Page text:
Japan in Their Own Words (JITOW)/日本からの意見

‘Cherry’ Ingram’s Message
ABE Naoko / Journalist

February 27, 2020
Since the publication of my first English book, ‘Cherry Ingram, The Englishman Who Saved Japan’s Blossoms,’ last spring by Penguin Random House, I have been overwhelmed by the positive feedback. The book was published in the U.K., the U.S. and other English- language countries.

The book was chosen as BBC Radio 4’s ‘Book of the Week’ in March 2019 and was read out every morning for 15 minutes. It received extensive book reviews by newspapers and magazines such as the Economist, the Guardian, the Washington Post, the Wall Street Journal and the Financial Times. It was also quoted in the New York Times. This spring, the Italian, German and Dutch editions will be published and it is also being translated into Polish, Spanish and Chinese. (The Chinese version will be translated from the original edition in Japanese) I am still getting requests for lectures and media interviews.

The English edition was made possible after I won the prestigious Nihon Essayist Club Award in Japan for the original book, which was published in Japanese in March 2016. For the English version, I spent three more years conducting further research and interviews and rewrote the entire book.

Why did the book draw so much attention in international communities? Here are some thoughts:

The hero of the book is an English horticulturist, Collingwood Ingram (1880-1981), who fell in love with Japanese cherry blossoms at the beginning of the 20th century and introduced them to the U.K. and Europe. He was born into a wealthy English family during the Victorian era, and was a typical upperclass gentleman who had the time and money to indulge in his passion.

For Ingram, that passion was cherry blossoms. Ingram was an extremely captivating eccentric, which made him a fascinating person to write about. He had a stubborn streak, particularly in regards to the research style in cherries, but he also had a pure and charming personality. He wanted everyone to love cherry blossoms as much as he did.

‘Cherry’ Ingram’s lifetime coincided with significant and turbulent times in both the U.K. and Japan. When he was born, in 1880, the British Empire was at its peak. By World War II, its importance had diminished considerably. Japan, meanwhile, experienced fervent modernization and militarism in the 20th century, which led to disaster. As a consequence, following Ingram’s footsteps turned into a dramatic story of the two countries’ modern histories. After the Meiji Restoration, Japan’s leaders were under pressure to create a “nation state” quickly, and they used cherry blossoms as a means to plant loyalty among the people for the state, or the emperor. They used cherry blossoms as a symbol of dedication and sacrifice as the flower was deeply embedded in people’s psyche.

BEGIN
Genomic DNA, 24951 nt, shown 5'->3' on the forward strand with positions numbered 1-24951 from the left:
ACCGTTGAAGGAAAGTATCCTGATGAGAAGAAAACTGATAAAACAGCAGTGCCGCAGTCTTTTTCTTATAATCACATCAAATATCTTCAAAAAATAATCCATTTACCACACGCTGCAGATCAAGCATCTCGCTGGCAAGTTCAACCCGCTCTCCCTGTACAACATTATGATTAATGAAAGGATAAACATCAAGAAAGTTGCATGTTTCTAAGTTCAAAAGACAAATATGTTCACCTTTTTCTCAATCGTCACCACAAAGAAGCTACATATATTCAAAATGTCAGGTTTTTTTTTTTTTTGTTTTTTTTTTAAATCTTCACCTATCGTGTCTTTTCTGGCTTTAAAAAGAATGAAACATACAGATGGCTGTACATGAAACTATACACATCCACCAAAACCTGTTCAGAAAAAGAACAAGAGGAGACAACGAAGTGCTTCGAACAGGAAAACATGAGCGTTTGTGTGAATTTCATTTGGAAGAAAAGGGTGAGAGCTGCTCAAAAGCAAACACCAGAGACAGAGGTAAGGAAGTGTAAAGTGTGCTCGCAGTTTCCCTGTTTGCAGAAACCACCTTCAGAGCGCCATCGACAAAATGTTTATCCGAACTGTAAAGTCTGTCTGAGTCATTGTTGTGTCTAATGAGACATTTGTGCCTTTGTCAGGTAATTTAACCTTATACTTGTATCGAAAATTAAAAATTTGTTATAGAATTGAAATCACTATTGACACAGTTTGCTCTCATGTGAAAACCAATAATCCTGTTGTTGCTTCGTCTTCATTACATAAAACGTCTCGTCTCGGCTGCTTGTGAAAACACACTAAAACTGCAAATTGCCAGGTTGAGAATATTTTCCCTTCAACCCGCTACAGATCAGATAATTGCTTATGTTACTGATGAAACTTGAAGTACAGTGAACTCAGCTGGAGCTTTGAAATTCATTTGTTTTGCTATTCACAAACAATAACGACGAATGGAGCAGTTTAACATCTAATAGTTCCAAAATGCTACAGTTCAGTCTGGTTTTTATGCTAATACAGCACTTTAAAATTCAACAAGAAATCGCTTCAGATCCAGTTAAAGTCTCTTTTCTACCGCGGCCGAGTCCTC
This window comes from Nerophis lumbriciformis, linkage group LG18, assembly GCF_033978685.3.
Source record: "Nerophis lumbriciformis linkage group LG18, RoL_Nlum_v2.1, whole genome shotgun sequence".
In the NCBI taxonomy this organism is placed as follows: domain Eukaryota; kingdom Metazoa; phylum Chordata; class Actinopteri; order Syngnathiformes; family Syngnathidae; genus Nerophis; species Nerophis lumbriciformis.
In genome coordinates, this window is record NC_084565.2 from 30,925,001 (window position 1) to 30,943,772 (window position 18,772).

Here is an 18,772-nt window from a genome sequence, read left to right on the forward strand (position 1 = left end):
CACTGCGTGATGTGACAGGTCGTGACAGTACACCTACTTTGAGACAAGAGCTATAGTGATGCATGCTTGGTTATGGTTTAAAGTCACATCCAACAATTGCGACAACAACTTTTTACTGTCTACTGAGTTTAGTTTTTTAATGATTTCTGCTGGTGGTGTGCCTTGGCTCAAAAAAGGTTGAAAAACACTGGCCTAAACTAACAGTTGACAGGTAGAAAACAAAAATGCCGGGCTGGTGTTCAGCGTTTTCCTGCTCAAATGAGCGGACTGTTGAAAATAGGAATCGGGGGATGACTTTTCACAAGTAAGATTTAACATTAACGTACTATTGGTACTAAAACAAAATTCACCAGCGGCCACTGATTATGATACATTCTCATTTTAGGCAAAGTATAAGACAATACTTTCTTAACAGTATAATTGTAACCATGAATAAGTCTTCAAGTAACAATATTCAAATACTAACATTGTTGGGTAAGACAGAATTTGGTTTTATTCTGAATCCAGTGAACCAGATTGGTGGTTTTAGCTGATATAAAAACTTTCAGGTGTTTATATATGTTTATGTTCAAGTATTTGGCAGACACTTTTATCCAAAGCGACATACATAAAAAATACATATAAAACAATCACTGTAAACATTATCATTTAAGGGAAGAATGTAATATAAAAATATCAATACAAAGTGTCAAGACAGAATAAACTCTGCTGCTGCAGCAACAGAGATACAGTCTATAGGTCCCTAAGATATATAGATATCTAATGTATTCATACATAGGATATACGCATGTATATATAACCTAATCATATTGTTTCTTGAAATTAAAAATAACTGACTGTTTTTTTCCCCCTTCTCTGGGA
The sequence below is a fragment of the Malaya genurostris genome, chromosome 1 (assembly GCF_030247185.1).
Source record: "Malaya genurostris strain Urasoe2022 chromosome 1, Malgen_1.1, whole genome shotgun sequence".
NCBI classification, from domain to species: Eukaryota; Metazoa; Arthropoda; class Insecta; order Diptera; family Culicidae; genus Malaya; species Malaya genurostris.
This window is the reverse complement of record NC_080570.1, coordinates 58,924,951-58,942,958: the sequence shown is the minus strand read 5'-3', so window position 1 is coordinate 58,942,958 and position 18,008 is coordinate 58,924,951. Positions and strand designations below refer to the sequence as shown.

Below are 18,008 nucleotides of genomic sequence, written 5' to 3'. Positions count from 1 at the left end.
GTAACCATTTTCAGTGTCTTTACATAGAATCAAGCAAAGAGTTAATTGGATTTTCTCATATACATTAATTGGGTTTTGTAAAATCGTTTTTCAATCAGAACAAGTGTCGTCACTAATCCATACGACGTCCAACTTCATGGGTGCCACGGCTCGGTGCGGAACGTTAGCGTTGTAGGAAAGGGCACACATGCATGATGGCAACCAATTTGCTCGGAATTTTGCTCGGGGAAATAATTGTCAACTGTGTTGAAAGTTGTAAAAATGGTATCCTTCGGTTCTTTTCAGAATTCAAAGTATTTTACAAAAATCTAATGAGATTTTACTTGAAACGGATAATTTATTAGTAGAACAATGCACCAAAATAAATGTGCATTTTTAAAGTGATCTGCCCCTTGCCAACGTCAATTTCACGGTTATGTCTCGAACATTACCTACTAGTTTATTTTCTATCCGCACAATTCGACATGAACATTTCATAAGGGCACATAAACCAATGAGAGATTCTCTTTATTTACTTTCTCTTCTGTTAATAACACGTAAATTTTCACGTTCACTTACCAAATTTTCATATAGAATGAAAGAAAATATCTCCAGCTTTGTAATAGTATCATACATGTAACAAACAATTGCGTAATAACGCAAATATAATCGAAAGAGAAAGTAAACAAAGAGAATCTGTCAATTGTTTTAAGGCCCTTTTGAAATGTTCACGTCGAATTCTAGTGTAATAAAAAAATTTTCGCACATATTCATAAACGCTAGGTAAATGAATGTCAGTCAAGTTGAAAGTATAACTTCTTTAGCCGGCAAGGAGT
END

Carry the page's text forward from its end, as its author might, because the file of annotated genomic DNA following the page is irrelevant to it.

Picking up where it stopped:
The descriptions in the book of how that happened were of particular interest to Western readers. Outside Japan, very few people knew that during the war the notion of “falling blossoms” was glorified by the military or that Kamikaze pilots were brainwashed to fall like cherry blossoms.

Even among Japanese, it is not well known that one cherry variety -- the Somei-yoshino variety – became dominant in modern Japan at the expense of traditional cherry varieties. Or that this coincided with the spread of totalitarianism. This became apparent to Ingram during a 1926 visit to Japan, when he warned Japan’s leaders that the nation was losing its diversity.

Ingram was a Darwinian and he valued diversity of species above all else. I was amazed to learn that nearly 130 different varieties of cherries were blossoming in Ingram’s garden in the village of Benenden in Kent before the war. It was a completely different situation in Japan, where the Somei-yoshino dominated the cherry scenery.

From his cherry orchard, Ingram was able to return a variety called the Great White cherry, or Taihaku, to Japan in 1932. This variety had gone extinct in Japan and would not have been saved had it not been for ‘Cherry’ Ingram.
In the late 1920s, Ingram warned the Japanese to "value diversity" just before Japan began a senseless war. His message, after nearly 100 years, still carries a lot of weight. A society that values diversity in cherries should also appreciate multiplicity in all aspects of life. We need to take Ingram's message seriously again to avoid the threat of parochial nationalism.

Abe Naoko is a London-based journalist.
The English-Speaking Union of Japan

阿部 菜穂子 / ジャーナリスト

2020年 2月 27日
昨年3月に、初めての英語の著書「チェリー・イングラムーー日本の桜を救ったイギリス人」(‘Cherry’ Ingram The Englishman Who Saved Japan’s Blossoms)を英国、米国など英語圏でペンギン社から出版したところ、驚くほどの反響があった。出版時に英国の権威あるBBCラジオ4が「今週の本(Book of the week)」として1週間、毎朝15分ずつ本を朗読してくれたのをはじめ、エコノミスト誌、ガーディアン紙、ワシントン・ポスト紙、ウォールストリート・ジャーナル紙など主要各紙誌が大きな書評や記事を書いてくれた。ニューヨーク・タイムズ紙も日本の桜の特集記事で、本を詳しく紹介した。この3月にはイタリア語、ドイツ語、オランダ語版が出るほか、スペイン語、ポーランド語、中国語(注:中国語版は日本語版の翻訳)への翻訳も進んでおり、著者のところにはいまだに講演や取材依頼が舞い込んでいる。






このイングラムの桜園から、日本で絶滅した白い大輪の花をつける‘太白’(たいはく)が、1932年に里帰りした。まさに「日本の桜を救った」‘チェリー・ イングラム’を発掘できたのは、光栄であった。


一般社団法人 日本英語交流連盟